Details in the records vary by church, but they often include parents' names, dates and places of the event, and other biographical details. Many of the churches has concentrations of immigrants from Norway, Sweden or Germany as members—so the records could be the key you need to start researching ancestors in Europe.

You'll learn how to find additional records of Lutheran ancestors—including congregational histories, communion lists, synod publications and more—from our guide Religious Records: Researching Lutheran Ancestors, available in ShopFamilyTree.com. 


Archives.com | Church records
Tuesday, March 26, 2013 2:02:42 PM (Eastern Standard Time, UTC-05:00)  #  Comments [2]
# Monday, March 25, 2013
Genealogy Records for "Hearing" Your Revolutionary War Ancestors' Voices
Posted by Diane

Did your ancestors fight in or witness the Revolutionary War firsthand? Family Tree Magazine contributing editor Maureen A. Taylor shares the records she's found especially helpful in doing research for her forthcoming documentary "Revolutionary Voices: A Last Muster Film," a project with award-winning documentary producers Verissima Productions:
  • Diaries and letters: This is Eleazer Blake, an apprentice in a wheelwright shop in Rindge, NH, who kept a diary.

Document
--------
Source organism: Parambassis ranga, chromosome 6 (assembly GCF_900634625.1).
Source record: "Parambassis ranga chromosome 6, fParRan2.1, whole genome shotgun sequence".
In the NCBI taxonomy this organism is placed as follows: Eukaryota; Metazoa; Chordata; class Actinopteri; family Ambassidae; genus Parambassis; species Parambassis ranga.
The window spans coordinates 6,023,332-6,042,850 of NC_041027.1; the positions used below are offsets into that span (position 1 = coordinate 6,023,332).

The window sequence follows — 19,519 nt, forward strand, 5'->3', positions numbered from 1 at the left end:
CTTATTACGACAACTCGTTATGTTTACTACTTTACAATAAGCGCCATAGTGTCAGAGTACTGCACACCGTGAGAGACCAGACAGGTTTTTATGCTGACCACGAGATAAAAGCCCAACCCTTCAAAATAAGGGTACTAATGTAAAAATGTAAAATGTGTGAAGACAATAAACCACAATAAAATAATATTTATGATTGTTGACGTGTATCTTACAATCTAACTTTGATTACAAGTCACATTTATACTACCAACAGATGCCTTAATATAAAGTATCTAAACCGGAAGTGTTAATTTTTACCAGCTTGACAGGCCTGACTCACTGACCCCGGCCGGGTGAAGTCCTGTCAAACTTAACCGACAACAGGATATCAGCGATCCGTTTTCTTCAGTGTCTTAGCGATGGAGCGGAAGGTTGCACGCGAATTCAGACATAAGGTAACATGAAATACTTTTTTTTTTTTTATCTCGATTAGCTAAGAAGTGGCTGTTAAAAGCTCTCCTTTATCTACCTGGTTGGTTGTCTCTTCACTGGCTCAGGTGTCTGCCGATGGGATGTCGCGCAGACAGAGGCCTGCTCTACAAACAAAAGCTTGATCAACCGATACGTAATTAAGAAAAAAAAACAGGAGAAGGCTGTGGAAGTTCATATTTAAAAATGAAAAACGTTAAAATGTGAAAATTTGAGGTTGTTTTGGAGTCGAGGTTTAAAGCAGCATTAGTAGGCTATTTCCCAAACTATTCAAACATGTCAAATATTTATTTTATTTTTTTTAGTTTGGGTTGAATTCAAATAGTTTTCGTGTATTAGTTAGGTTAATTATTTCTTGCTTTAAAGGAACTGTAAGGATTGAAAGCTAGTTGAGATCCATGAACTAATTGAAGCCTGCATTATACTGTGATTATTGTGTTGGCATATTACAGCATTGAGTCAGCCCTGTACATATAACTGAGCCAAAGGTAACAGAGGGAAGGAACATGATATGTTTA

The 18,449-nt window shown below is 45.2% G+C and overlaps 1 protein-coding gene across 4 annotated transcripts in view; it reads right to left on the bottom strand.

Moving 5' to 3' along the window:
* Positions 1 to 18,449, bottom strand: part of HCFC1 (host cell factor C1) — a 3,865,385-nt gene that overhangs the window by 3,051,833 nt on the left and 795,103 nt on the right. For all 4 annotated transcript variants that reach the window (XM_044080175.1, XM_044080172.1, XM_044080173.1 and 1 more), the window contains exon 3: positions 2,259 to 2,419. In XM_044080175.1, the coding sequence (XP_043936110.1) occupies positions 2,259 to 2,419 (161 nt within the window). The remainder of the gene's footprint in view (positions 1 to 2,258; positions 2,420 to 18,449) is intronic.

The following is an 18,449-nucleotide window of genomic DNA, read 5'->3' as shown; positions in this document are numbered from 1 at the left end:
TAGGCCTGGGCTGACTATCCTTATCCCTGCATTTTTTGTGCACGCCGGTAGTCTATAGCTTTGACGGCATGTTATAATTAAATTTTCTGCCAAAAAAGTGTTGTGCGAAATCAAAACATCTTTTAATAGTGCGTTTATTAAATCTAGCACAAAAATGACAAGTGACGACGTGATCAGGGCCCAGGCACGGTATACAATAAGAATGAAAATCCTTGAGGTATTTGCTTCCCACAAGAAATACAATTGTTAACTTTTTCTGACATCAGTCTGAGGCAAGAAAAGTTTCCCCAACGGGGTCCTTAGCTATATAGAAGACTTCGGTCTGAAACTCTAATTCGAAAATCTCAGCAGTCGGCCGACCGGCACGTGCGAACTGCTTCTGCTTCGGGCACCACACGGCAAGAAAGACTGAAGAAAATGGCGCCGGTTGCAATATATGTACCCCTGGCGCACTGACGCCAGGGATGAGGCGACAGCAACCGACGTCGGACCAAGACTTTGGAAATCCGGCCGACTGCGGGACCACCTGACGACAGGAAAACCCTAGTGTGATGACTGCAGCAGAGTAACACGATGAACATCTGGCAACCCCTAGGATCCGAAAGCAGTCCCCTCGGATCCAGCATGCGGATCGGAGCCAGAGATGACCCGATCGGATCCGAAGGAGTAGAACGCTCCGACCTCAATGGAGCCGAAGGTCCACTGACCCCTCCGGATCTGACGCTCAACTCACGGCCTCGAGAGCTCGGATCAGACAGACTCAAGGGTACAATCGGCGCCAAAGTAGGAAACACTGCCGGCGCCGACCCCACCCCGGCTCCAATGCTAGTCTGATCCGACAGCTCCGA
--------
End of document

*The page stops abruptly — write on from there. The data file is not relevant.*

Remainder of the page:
In his diary, he mentions the Battle of Lexington and Concord as well as details of his everyday life. These statements let you relive parts of his life. Though your Revolutionary War-era ancestor may not have been a diarist, the writings of his contemporaries will help you understand the tense times he lived in.
  • Pension applications: While some men exaggerated their wartime exploits in their Revolutionary War pension applications, other documents make for painful reading. James Allen Jr. of Maine applied for a pension several times, but lacked proof of his service. Allen’s brother submitted a deposition with a plea on his brother’s behalf: “I have no doubt my brother served in the Army of the Revolution as he has always stated to me, and I know that he has for the last 20 years or more been trying to obtain a pension.” (The November 2008 Family Tree Magazine has online resources for pension and other military records, as does our Family Tree University course US Military Records: Trace Your Ancestor's Service.)